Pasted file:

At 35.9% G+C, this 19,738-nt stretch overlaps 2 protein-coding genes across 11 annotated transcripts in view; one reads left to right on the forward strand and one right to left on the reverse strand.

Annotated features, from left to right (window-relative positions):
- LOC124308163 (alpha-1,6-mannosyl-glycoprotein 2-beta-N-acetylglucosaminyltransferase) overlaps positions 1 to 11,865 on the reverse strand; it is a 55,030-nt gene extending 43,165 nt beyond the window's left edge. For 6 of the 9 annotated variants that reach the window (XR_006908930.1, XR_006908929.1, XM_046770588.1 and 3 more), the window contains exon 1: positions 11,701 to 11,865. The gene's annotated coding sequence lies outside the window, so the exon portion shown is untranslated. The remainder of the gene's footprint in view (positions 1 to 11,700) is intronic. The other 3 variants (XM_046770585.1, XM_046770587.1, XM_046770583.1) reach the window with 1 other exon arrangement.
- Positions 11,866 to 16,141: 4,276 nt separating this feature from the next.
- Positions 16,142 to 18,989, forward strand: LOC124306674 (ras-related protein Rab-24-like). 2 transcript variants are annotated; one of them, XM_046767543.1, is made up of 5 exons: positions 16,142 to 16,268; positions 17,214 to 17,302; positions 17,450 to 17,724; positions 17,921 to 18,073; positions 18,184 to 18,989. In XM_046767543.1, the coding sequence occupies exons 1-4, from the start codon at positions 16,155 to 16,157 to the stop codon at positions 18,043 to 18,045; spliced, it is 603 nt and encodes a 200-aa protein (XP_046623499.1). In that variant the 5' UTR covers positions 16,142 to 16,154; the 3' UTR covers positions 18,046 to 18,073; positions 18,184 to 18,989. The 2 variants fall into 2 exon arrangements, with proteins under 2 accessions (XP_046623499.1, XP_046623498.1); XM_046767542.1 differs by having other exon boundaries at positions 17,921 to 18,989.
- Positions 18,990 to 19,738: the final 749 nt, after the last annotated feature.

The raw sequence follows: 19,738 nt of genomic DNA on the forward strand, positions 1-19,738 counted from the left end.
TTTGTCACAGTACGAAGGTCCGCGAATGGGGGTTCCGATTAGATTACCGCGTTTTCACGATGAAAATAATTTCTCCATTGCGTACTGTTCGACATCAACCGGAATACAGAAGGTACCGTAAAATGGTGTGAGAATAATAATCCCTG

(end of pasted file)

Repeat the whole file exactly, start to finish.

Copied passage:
At 35.9% G+C, this 19,738-nt stretch overlaps 2 protein-coding genes across 11 annotated transcripts in view; one reads left to right on the forward strand and one right to left on the reverse strand.

Annotated features, from left to right (window-relative positions):
- LOC124308163 (alpha-1,6-mannosyl-glycoprotein 2-beta-N-acetylglucosaminyltransferase) overlaps positions 1 to 11,865 on the reverse strand; it is a 55,030-nt gene extending 43,165 nt beyond the window's left edge. For 6 of the 9 annotated variants that reach the window (XR_006908930.1, XR_006908929.1, XM_046770588.1 and 3 more), the window contains exon 1: positions 11,701 to 11,865. The gene's annotated coding sequence lies outside the window, so the exon portion shown is untranslated. The remainder of the gene's footprint in view (positions 1 to 11,700) is intronic. The other 3 variants (XM_046770585.1, XM_046770587.1, XM_046770583.1) reach the window with 1 other exon arrangement.
- Positions 11,866 to 16,141: 4,276 nt separating this feature from the next.
- Positions 16,142 to 18,989, forward strand: LOC124306674 (ras-related protein Rab-24-like). 2 transcript variants are annotated; one of them, XM_046767543.1, is made up of 5 exons: positions 16,142 to 16,268; positions 17,214 to 17,302; positions 17,450 to 17,724; positions 17,921 to 18,073; positions 18,184 to 18,989. In XM_046767543.1, the coding sequence occupies exons 1-4, from the start codon at positions 16,155 to 16,157 to the stop codon at positions 18,043 to 18,045; spliced, it is 603 nt and encodes a 200-aa protein (XP_046623499.1). In that variant the 5' UTR covers positions 16,142 to 16,154; the 3' UTR covers positions 18,046 to 18,073; positions 18,184 to 18,989. The 2 variants fall into 2 exon arrangements, with proteins under 2 accessions (XP_046623499.1, XP_046623498.1); XM_046767542.1 differs by having other exon boundaries at positions 17,921 to 18,989.
- Positions 18,990 to 19,738: the final 749 nt, after the last annotated feature.

The raw sequence follows: 19,738 nt of genomic DNA on the forward strand, positions 1-19,738 counted from the left end.
TTTGTCACAGTACGAAGGTCCGCGAATGGGGGTTCCGATTAGATTACCGCGTTTTCACGATGAAAATAATTTCTCCATTGCGTACTGTTCGACATCAACCGGAATACAGAAGGTACCGTAAAATGGTGTGAGAATAATAATCCCTG